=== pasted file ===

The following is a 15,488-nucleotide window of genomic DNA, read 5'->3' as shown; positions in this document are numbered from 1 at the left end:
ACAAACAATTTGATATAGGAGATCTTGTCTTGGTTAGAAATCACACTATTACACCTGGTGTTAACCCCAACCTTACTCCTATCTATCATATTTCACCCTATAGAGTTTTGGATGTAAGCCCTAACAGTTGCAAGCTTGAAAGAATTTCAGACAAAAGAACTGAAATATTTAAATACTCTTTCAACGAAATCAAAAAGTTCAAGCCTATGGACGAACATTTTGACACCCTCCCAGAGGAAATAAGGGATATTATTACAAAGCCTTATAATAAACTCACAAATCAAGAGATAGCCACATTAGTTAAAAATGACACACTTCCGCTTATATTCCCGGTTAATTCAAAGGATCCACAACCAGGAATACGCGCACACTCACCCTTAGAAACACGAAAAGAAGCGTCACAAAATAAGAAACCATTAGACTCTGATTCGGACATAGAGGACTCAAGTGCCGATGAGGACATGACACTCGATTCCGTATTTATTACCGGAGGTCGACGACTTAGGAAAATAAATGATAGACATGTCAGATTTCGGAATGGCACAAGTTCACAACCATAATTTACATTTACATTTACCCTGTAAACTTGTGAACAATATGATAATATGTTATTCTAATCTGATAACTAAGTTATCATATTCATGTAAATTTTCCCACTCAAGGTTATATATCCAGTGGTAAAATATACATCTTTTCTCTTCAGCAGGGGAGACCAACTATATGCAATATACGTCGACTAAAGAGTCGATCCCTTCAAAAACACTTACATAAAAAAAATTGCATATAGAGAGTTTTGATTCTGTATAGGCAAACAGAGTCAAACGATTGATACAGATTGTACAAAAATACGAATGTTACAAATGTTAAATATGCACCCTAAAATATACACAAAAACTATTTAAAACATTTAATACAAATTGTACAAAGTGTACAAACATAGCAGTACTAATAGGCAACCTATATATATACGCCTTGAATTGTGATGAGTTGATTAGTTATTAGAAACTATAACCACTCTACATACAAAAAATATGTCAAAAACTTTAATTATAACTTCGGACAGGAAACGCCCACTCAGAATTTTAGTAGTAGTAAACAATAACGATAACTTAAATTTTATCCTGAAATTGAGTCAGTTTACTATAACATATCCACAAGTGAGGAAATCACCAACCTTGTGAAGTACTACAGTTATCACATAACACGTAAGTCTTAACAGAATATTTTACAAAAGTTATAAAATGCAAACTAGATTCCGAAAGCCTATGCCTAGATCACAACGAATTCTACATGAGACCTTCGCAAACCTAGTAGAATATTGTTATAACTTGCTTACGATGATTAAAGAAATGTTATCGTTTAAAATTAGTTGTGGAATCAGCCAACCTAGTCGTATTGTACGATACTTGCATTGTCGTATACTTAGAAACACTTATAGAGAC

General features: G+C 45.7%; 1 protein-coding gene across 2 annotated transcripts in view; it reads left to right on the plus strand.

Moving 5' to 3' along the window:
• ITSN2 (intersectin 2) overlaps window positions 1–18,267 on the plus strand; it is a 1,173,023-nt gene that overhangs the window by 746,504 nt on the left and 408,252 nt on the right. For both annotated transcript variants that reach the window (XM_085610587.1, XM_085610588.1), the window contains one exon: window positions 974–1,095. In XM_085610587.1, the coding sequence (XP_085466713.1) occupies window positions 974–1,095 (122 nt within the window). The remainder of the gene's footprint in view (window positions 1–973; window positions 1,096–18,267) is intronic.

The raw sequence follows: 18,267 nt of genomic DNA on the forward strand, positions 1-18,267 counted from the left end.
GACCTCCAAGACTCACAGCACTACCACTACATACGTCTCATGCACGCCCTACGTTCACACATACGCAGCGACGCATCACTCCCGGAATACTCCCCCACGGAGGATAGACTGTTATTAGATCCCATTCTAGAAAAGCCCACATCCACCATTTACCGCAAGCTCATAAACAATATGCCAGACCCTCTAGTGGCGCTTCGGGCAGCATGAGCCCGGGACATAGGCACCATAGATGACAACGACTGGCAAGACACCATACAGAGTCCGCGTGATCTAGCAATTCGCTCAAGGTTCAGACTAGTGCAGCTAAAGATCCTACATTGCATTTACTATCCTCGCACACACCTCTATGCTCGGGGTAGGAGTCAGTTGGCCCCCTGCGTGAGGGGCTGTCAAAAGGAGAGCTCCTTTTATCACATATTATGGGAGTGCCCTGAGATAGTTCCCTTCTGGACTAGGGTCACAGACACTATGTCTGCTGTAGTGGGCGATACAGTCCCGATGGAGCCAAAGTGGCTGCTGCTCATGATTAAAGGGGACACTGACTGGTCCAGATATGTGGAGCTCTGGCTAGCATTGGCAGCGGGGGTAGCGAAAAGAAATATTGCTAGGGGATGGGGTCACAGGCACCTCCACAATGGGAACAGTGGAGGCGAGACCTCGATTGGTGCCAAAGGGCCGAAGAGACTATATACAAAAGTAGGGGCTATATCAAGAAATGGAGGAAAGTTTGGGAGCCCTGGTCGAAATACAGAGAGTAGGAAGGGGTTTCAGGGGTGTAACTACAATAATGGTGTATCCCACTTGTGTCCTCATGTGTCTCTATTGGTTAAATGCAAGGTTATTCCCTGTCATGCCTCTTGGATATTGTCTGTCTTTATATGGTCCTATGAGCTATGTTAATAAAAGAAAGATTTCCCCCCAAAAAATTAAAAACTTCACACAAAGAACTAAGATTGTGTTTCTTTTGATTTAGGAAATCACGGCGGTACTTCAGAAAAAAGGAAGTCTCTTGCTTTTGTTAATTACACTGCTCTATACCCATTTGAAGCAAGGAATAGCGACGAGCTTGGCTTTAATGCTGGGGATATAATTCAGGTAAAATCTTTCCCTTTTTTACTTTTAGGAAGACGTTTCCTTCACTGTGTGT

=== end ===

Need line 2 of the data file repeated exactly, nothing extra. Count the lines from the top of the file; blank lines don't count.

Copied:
ACAAACAATTTGATATAGGAGATCTTGTCTTGGTTAGAAATCACACTATTACACCTGGTGTTAACCCCAACCTTACTCCTATCTATCATATTTCACCCTATAGAGTTTTGGATGTAAGCCCTAACAGTTGCAAGCTTGAAAGAATTTCAGACAAAAGAACTGAAATATTTAAATACTCTTTCAACGAAATCAAAAAGTTCAAGCCTATGGACGAACATTTTGACACCCTCCCAGAGGAAATAAGGGATATTATTACAAAGCCTTATAATAAACTCACAAATCAAGAGATAGCCACATTAGTTAAAAATGACACACTTCCGCTTATATTCCCGGTTAATTCAAAGGATCCACAACCAGGAATACGCGCACACTCACCCTTAGAAACACGAAAAGAAGCGTCACAAAATAAGAAACCATTAGACTCTGATTCGGACATAGAGGACTCAAGTGCCGATGAGGACATGACACTCGATTCCGTATTTATTACCGGAGGTCGACGACTTAGGAAAATAAATGATAGACATGTCAGATTTCGGAATGGCACAAGTTCACAACCATAATTTACATTTACATTTACCCTGTAAACTTGTGAACAATATGATAATATGTTATTCTAATCTGATAACTAAGTTATCATATTCATGTAAATTTTCCCACTCAAGGTTATATATCCAGTGGTAAAATATACATCTTTTCTCTTCAGCAGGGGAGACCAACTATATGCAATATACGTCGACTAAAGAGTCGATCCCTTCAAAAACACTTACATAAAAAAAATTGCATATAGAGAGTTTTGATTCTGTATAGGCAAACAGAGTCAAACGATTGATACAGATTGTACAAAAATACGAATGTTACAAATGTTAAATATGCACCCTAAAATATACACAAAAACTATTTAAAACATTTAATACAAATTGTACAAAGTGTACAAACATAGCAGTACTAATAGGCAACCTATATATATACGCCTTGAATTGTGATGAGTTGATTAGTTATTAGAAACTATAACCACTCTACATACAAAAAATATGTCAAAAACTTTAATTATAACTTCGGACAGGAAACGCCCACTCAGAATTTTAGTAGTAGTAAACAATAACGATAACTTAAATTTTATCCTGAAATTGAGTCAGTTTACTATAACATATCCACAAGTGAGGAAATCACCAACCTTGTGAAGTACTACAGTTATCACATAACACGTAAGTCTTAACAGAATATTTTACAAAAGTTATAAAATGCAAACTAGATTCCGAAAGCCTATGCCTAGATCACAACGAATTCTACATGAGACCTTCGCAAACCTAGTAGAATATTGTTATAACTTGCTTACGATGATTAAAGAAATGTTATCGTTTAAAATTAGTTGTGGAATCAGCCAACCTAGTCGTATTGTACGATACTTGCATTGTCGTATACTTAGAAACACTTATAGAGAC